There was a time when Rajon Rondo was a footnote.
Think back to 2008, the first year of the first “Big 3” experiment that showcased the Celtics as a team with 3 viable scoring options in Pierce, Allen, and Garnett. Some saw Rondo as a fourth scoring option, but his inconsistent shooting and sometimes-questionable decision-making put some justified doubts in peoples’ minds. Defenders readily gave him space around the 3-point line and some were even content to leave him open from as close as 16 feet.
Rondo averaged 10.6 PPG, a respectable amount considering the variety of scorers on the Celtics roster. The point guard however struggled to distribute the ball, averaging just 5.1 assists throughout the year. The sophomore point guard was rarely worried about when Pierce, Allen, and Garnett made up the majority of opponent’s game plans.
My how things have changed.
More than anyone else over the past three seasons, Rajon Rondo has elevated his play since the Celtics’ 2008 championship run and thus has them one game away from another shot at a title.
He’s smart, using what frame he has to disallow post-position. He’s tricky, allowing players into the lane only to back check for the ball, collect the steal, and lead the fast break for the easy bucket. And he distributes, getting Bass, Pietrus, Bradley and everyone else involved when it matters the most (such as when Ray Allen went down on ankle injury). And although he might not have the size of some of the 3’s and 4’s out there, he is a pesky defender and really makes the opponent work their shots and position on the floor; he’s one of the few players in the league that is willing to guard any player on the opposing team.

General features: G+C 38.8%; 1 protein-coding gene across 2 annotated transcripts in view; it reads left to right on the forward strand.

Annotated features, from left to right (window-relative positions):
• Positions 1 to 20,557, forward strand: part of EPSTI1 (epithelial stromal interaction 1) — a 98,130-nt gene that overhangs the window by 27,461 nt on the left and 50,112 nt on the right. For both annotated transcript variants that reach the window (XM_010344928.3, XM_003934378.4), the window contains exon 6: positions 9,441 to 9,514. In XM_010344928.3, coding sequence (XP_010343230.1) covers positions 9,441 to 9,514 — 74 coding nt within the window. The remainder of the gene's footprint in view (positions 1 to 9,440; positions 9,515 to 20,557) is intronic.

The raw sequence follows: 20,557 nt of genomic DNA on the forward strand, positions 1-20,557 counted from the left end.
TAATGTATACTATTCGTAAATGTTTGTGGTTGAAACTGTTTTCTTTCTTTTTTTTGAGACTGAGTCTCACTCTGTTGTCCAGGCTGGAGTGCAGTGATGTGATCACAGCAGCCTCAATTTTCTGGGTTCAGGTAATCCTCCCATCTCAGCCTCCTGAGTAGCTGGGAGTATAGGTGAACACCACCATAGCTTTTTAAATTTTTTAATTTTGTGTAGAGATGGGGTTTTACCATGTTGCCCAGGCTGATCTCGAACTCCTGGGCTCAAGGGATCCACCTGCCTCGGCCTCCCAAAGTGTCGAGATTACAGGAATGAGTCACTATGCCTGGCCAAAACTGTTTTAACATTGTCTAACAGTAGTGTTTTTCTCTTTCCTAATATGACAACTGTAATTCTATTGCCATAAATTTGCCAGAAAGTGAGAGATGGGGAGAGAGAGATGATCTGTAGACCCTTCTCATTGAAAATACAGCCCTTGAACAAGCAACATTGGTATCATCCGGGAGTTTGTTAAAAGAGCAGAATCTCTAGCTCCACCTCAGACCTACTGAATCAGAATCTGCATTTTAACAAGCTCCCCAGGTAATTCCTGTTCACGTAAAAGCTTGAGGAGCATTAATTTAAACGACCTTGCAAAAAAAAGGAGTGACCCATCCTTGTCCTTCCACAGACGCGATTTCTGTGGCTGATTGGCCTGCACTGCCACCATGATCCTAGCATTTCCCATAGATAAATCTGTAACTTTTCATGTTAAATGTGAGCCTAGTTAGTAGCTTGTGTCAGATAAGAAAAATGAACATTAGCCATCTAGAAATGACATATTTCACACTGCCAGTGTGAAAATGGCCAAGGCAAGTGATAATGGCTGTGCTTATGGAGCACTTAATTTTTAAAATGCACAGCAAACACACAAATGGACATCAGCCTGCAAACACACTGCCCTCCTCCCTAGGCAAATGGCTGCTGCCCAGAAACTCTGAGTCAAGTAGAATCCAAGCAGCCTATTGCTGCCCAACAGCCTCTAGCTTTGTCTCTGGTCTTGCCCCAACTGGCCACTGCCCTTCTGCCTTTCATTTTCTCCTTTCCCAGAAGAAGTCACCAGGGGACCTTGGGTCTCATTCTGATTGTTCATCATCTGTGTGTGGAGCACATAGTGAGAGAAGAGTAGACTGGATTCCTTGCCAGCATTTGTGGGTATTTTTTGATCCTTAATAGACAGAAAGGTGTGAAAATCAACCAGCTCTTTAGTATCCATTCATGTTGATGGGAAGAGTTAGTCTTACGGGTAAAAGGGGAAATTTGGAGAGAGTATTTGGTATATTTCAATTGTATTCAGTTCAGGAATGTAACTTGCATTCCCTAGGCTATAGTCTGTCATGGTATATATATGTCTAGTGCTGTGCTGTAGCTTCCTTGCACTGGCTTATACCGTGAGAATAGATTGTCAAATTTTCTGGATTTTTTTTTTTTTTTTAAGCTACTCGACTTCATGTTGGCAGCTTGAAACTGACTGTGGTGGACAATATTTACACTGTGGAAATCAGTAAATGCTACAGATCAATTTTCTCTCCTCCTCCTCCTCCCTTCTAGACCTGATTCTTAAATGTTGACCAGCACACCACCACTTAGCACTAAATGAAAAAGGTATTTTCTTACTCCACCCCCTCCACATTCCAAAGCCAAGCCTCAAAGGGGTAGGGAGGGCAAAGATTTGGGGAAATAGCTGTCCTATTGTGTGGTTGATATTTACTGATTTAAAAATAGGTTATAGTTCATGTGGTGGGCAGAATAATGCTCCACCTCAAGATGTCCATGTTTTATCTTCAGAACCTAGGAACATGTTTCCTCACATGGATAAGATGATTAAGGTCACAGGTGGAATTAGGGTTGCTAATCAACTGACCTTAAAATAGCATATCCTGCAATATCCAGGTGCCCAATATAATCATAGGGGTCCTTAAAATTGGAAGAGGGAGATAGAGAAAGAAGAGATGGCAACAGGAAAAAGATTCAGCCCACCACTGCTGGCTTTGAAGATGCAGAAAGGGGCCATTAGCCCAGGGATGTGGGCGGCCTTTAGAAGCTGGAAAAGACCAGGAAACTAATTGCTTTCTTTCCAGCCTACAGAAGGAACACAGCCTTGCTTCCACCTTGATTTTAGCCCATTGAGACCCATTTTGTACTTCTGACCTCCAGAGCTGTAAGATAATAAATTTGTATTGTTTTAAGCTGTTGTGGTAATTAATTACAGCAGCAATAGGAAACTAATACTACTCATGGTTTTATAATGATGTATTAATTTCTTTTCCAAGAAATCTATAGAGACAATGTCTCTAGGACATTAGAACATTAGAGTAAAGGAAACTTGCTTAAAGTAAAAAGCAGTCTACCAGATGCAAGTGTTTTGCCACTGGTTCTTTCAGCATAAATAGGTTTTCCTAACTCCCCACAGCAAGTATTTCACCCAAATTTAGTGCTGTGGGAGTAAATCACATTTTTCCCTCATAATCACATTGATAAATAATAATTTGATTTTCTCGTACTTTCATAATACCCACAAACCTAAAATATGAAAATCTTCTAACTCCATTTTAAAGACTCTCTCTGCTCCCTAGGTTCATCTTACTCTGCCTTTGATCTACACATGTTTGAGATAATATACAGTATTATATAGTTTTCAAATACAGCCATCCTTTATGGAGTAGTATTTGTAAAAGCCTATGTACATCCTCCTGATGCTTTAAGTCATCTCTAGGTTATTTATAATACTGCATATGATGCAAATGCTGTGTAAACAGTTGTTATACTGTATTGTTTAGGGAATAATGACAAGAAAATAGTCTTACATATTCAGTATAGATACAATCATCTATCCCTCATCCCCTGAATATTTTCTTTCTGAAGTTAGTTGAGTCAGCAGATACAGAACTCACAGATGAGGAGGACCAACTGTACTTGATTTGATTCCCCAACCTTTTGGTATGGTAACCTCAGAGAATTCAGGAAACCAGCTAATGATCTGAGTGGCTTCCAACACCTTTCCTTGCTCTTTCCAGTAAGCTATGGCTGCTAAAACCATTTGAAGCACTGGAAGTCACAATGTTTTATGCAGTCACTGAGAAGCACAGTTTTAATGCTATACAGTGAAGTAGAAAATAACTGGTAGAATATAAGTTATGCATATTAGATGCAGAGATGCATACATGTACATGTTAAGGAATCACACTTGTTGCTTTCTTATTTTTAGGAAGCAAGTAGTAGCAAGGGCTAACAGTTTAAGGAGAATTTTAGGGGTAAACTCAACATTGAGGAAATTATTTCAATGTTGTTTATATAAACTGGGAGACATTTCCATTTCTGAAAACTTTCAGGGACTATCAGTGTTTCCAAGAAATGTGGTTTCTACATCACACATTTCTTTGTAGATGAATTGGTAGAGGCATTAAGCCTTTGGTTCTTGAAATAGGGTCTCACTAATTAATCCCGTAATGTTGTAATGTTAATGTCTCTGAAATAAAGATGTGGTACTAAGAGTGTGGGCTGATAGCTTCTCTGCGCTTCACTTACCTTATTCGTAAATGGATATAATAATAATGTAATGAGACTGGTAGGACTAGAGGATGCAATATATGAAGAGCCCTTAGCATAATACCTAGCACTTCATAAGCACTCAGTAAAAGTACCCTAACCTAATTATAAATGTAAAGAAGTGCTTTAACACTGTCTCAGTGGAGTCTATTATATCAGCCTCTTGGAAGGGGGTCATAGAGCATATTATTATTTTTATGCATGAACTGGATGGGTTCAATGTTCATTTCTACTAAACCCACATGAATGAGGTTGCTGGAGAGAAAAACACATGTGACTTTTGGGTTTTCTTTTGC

Celtics head coach Doc Rivers even recently went as far as to say, “Rondo is the smartest player I’ve every coached.”
The Celtics success this season is largely in part of Rondo. Want some stats to prove it? During the past regular season this year, the tricky floor general averaged a double-double with 11.9 PPG and 11.7 APG and led the league in assists (203), steals (41), and triple doubles (6). Such play has earned him a spot at the table with the Big 3, and perhaps even the right to shuffle the seating as well.
But perhaps Rondo’s greatest contributions have come during the playoffs. The guard is averaging 16.8 PPG, good enough for third best on the roster behind Garnett and Pierce. He’s played some outstanding games, including that monstrous 44-point effort in Game 2 of the Eastern Conference Finals to go along with his playoff leading 3 triple-doubles. And when the Celtics lost Paul Pierce before the beginning of OT in Game 2, Rondo took over, scoring all 12 of the Celtics points in extra time on 4-5 shooting; production that Heat fans are desperate for from their stars after falling behind 3-2 in the series.
Over the past few years, Rondo has transitioned from a formidable defender that deferred to the Big 3 into one of the most decisive and dangerous guards in the league. If the Celtics get past the Heat, first praise goes to Rondo and Rondo only. Without him, the Celtics championship window would certainly have closed already.